Dr. Jess Whatcott (they/them/theirs) studies, teaches, and organizes against state violence in the U.S., especially in prisons, carceral disability institutions, and eugenics programs. An interdisciplinary scholar, I work in critical disability studies, critical prison studies, queer studies/queer of color critique, Marxist political economy, American political development, and California history. I organize with movements for abolition, transformative justice, and migrant justice.
I am an Assistant Professor of Women’s Studies and an affiliate of LGBTQ+ Studies and Digital Humanities at San Diego State University. I hold a PhD in Politics, with emphases in Feminist Studies and Critical Race & Ethnic Studies, from University of California Santa Cruz. I earned a MA in Social Science, Environment and Community Program, and a BA in Political Science and Women’s Studies from Humboldt State University.
I am writing a book titled A Menace to the Future: Carceral Eugenics in California, which examines state violence at the intersection of eugenics and carcerality. Looking historically at the early twentieth century development of the policy of “segregation” (institutionalization), the book applies a queer disability feminist framework to theorize what I call carceral eugenics. The state of California developed policies of commitment for the purpose of eugenics at a variety of institutions including state hospitals, state homes for the feeble-minded, reform schools, and reformatories for women from the turn of the century to World War II. Drawing on archival, public policy, literary, visual, and museum research, the book shows how eugenics theory and practice was integral to developing the carceral logics that defined California in subsequent decades. The book also uncovers traces of how the patient-inmates of California institutions enacted alternative practices of freedom.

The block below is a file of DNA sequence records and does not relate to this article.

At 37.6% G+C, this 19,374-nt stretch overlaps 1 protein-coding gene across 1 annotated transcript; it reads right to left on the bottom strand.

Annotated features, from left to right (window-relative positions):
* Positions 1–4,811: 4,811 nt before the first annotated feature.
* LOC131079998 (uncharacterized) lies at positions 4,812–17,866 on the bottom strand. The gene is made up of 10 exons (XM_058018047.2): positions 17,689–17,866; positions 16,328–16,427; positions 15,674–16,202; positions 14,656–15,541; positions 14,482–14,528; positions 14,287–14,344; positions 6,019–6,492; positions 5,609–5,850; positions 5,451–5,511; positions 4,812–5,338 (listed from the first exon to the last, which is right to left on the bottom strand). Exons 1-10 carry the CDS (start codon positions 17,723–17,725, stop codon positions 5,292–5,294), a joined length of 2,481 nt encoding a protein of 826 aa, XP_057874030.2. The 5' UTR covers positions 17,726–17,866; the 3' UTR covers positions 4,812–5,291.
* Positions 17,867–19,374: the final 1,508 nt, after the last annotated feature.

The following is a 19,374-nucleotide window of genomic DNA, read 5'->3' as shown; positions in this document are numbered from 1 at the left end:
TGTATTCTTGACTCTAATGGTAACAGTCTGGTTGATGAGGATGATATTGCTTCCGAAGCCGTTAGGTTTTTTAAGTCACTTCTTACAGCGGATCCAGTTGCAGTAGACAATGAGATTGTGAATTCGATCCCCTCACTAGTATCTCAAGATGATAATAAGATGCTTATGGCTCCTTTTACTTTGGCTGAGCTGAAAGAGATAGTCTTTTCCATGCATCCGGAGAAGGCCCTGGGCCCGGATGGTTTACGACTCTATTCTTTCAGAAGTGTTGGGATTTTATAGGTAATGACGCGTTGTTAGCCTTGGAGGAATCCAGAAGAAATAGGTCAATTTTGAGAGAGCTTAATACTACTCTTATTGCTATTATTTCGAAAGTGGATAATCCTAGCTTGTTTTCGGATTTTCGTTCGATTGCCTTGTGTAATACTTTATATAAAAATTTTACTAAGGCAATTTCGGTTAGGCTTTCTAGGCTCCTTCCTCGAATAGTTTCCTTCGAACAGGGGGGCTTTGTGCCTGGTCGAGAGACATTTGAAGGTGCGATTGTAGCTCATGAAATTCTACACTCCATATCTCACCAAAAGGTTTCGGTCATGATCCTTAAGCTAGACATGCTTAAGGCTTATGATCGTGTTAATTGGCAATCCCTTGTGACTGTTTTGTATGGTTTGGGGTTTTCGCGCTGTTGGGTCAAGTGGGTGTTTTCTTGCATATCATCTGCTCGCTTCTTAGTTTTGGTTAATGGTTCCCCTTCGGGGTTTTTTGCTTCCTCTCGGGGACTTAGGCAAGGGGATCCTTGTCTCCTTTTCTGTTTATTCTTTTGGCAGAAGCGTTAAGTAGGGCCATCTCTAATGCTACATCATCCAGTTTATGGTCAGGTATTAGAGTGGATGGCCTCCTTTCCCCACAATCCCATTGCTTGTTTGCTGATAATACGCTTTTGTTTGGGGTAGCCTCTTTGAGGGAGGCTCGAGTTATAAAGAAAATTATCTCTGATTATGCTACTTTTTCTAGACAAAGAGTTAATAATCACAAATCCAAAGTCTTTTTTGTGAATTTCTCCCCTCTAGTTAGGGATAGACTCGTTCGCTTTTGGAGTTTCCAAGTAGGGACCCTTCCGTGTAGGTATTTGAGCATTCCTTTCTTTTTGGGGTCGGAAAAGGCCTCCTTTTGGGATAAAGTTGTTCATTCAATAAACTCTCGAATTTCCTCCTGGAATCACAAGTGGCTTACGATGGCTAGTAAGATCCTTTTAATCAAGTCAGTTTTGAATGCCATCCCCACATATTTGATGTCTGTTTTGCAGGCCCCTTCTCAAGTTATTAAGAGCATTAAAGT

A huge speculative fiction nerd, I have written about how writers Octavia Butler and Ursula Le Guin, and popular television shows and film, offer political education about state violence, eugenics, and neoliberal precarity — past and present. I locate in speculative fiction both a diagnosis of “the crisis” and the imagination of transformative abolitionist queer and crip futures.
My work has been published in Signs: A Journal of Women in Culture and Society; Politics, Groups, & Identities; Lateral: Journal of the Cultural Studies Association (forthcoming); the Routledge Handbook of Disability and Sexuality (2021); and Representations of Political Resistance and Emancipation in Science Fiction (2020).
I identify as a queer, non-binary, neurodivergent, non-disabled white person from a working-class Mormon family of origin.
Photograph by Rich Soublet. Description: A white, genderqueer person with short curly hair wearing a black jacket over a floral shirt and shorts, smiles into the camera. They are in front of a white background.